Check Times, Location, and Availability Cost: 1 Waitlist Code: 3, 4

Honors 493. College Honors Seminar.

Section 001 Complexity and Emergence. (2 credits). Meet January 26 through February 25. Drop/Add deadline: February 8

Instructor(s): John Holland

Prerequisites & Distribution: Permission of instructor or of the Honors Director. (1-4). (Excl). May be repeated for a total of eight credits.

Mini/Short course

Credits: (1-4).

Course Homepage: No Homepage Submitted.

Many of our most perplexing problems inner city decay, trade balances, control of epidemics, and effective education, to name a few arise when a large number of individuals interact and, in the process, adapt to each other. Such systems are called complex adaptive systems. Simple reduction, where we sum up the activity of the parts to get the behavior of the whole, does not work for these systems. The whole is genuinely more than the sum of the parts for complex adaptive systems, a phenomenon called emergence.The object of this course is to give a broad understanding of complex adaptive systems, both the form of the problems that attend such systems and the ways of approaching such problems. Along the way we will look into the creative process, particularly as it occurs in the "two great P's of human intellectual endeavor, Poetry and Physics.".eadings: Roughly 200 pages selected from HIDDEN ORDER and EMERGENCE (both books authored by Professor Holland and published by Addison-Wesley).

Check Times, Location, and Availability Cost: No Data Given. Waitlist Code: No Data Given.

Lloyd Hall Scholars 151. Focused Studies.

Section 001 Jewelry Making and Metal Working. Drop/Add deadline: February 11

Instructor(s): Annie O'Kane

Prerequisites & Distribution: Permission of instructor. (1). (Excl). May be repeated for a total of three credits. A maximum of 20 Lloyd Hall Scholars Program credits may be counted toward a degree.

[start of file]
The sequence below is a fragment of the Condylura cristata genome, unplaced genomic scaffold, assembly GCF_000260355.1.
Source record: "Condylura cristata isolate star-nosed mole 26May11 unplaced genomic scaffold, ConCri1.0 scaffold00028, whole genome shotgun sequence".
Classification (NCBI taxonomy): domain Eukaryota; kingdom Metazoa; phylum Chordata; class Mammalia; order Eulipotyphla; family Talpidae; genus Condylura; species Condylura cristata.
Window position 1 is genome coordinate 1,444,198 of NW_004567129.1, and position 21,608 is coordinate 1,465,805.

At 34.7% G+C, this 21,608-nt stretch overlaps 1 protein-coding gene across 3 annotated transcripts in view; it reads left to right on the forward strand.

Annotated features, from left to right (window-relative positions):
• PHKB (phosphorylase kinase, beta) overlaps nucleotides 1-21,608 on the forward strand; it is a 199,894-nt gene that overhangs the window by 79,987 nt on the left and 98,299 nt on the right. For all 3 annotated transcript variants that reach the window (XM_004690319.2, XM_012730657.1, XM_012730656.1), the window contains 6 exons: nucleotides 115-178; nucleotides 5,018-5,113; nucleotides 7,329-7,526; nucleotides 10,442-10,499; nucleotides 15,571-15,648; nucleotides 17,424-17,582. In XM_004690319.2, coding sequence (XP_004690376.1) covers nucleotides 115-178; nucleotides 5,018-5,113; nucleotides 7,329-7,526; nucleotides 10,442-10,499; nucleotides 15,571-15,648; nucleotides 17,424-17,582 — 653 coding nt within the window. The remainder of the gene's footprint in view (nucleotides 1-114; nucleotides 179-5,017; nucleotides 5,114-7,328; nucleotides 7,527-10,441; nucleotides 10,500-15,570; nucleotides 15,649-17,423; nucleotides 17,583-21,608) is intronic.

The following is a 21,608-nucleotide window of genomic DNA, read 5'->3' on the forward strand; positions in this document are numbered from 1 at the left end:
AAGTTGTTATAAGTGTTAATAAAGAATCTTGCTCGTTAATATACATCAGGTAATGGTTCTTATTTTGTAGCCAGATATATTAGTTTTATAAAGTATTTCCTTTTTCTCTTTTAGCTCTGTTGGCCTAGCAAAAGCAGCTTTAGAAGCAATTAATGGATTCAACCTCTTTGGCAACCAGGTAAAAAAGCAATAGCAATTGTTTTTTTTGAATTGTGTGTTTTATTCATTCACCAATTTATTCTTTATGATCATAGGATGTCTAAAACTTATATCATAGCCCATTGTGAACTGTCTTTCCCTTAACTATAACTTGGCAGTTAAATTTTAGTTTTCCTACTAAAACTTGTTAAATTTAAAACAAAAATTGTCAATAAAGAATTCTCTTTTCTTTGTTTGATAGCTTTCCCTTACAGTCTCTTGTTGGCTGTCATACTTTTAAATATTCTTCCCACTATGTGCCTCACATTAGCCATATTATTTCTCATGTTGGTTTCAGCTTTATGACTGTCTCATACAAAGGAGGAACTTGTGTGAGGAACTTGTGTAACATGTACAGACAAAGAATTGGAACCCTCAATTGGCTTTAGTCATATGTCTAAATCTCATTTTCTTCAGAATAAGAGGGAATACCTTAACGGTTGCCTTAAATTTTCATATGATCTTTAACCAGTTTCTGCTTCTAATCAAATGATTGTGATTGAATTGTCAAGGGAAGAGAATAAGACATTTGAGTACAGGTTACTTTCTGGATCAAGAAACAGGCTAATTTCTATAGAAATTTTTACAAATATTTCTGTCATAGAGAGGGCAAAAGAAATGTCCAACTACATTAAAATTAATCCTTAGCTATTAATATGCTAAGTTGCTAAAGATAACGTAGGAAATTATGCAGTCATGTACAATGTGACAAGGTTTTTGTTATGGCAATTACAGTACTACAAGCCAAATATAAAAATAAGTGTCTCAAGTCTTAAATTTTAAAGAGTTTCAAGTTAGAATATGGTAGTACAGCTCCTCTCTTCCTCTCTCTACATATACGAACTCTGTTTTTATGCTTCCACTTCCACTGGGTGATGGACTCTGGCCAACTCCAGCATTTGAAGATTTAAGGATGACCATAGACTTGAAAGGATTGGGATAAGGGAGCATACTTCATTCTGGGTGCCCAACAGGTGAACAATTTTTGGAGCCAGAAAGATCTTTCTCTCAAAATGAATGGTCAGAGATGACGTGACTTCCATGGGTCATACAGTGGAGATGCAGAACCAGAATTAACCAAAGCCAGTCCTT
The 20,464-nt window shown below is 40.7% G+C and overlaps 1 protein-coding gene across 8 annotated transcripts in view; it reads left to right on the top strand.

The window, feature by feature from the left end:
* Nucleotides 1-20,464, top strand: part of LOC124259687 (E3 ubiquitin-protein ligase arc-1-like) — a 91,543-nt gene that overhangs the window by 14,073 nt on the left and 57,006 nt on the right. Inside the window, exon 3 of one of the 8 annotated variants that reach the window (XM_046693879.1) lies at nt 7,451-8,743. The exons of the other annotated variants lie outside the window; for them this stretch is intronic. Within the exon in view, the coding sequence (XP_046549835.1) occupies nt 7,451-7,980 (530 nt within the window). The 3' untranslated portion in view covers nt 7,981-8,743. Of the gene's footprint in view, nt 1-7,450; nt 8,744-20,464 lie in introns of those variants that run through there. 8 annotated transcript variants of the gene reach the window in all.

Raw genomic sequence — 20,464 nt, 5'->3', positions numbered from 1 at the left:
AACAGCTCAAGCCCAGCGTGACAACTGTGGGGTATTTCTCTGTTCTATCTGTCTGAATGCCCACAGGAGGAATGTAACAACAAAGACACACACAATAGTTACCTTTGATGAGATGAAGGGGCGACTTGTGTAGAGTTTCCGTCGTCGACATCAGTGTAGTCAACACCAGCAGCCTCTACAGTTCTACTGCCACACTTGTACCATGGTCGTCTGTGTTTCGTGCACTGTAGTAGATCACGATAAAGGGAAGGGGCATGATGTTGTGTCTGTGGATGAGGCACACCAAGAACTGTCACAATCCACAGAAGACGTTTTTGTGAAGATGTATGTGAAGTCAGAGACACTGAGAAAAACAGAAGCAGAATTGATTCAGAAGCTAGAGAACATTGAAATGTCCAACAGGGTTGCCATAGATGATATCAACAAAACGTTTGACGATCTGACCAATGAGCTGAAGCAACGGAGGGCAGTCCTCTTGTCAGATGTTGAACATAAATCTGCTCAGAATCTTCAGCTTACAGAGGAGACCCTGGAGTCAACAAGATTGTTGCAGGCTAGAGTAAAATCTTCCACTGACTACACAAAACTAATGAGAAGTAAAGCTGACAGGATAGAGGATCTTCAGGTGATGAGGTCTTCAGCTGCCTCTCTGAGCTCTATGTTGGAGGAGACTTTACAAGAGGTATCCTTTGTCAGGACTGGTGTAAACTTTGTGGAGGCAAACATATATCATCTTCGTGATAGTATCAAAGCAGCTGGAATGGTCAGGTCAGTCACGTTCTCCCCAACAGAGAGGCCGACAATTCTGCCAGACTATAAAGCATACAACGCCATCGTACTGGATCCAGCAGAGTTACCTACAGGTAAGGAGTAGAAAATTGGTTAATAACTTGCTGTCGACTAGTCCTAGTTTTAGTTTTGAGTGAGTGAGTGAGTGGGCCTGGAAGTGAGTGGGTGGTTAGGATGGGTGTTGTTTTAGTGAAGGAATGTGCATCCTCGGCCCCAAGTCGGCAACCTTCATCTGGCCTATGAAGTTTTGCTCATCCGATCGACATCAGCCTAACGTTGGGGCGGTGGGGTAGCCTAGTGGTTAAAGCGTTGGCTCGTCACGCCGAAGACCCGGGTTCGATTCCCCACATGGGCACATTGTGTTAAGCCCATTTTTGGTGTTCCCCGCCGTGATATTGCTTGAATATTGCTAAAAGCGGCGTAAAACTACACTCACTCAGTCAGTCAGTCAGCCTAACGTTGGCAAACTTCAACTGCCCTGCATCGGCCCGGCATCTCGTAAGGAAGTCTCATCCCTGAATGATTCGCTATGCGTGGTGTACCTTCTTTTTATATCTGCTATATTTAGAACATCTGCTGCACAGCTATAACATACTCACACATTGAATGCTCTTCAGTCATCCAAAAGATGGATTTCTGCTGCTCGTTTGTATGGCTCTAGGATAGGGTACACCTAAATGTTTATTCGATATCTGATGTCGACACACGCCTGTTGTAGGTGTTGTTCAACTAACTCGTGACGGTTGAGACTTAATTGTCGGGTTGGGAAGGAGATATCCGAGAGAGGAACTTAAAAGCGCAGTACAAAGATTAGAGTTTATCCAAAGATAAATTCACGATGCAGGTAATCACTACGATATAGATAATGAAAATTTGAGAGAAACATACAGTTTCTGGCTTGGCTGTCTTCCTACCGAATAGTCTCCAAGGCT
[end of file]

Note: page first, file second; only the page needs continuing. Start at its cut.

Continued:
Mini/Short course

Credits: (1).

Course Homepage: No Homepage Submitted.

LHSP encourages all of you to develop your artistic talents, especially if you're not in the School of Art. Because studio art classes at the University are restricted to art majors, we offer you the following professionally taught courses in your own art room. Our studio art classes are open to all students and require absolutely no previous training or experience in art.

Have you ever wanted to design your own necklace? Or give a good friend a ring you made especially for her/him? Or sculpt an object in metal?

In this class you will learn the basics of metal working by designing and constructing your own pieces of jewelry or metal objects. You will receive instruction in designing, forming, joining, and stone setting using copper, brass, nickel, silver, and semi-precious stones. LHSP will provide some start-up materials for its members, but all students are responsible for providing their own art supplies. This class begins on February 4, 1999.

Check Times, Location, and Availability Cost: No Data Given. Waitlist Code: No Data Given.

Lloyd Hall Scholars 151. Focused Studies.

Section 002 Creative Drama and Performance Art. Class begins January 19, 1999. Restricted to Students Enrolled in the Lloyd Hall Scholars Program. Drop/Add deadline: February 1

Instructor(s): Decky Alexander

Prerequisites & Distribution: Permission of instructor. (1). (Excl). May be repeated for a total of three credits. A maximum of 20 Lloyd Hall Scholars Program credits may be counted toward a degree.

Mini/Short course

Credits: (1).

Course Homepage: No Homepage Submitted.

Creative drama/improvisation are theatrical approaches which use group centered spontaneous games and exercises in order to increase one's own social and emotional development. Students in this course will have an opportunity to participate, design and observe such activities as a means of strengthening individual identity, increasing public speaking skills and presence and developing critical thinking strategies through small group work. In short, this is a non-presentational drama class, where students will be encouraged to play, to risk and to reflect. Dress comfy.

Restricted to Students Enrolled in the Lloyd Hall Scholars Program

Check Times, Location, and Availability Cost: No Data Given. Waitlist Code: No Data Given.

Lloyd Hall Scholars 151. Focused Studies.

Section 003 Introduction to Fiction Writing. Class begins January 20, 1999. Restricted to Students Enrolled in the Lloyd Hall Scholars Program. Drop/Add deadline: February 9

Instructor(s): Lauren Kingsly

Prerequisites & Distribution: Permission of instructor. (1). (Excl). May be repeated for a total of three credits. A maximum of 20 Lloyd Hall Scholars Program credits may be counted toward a degree.

Mini/Short course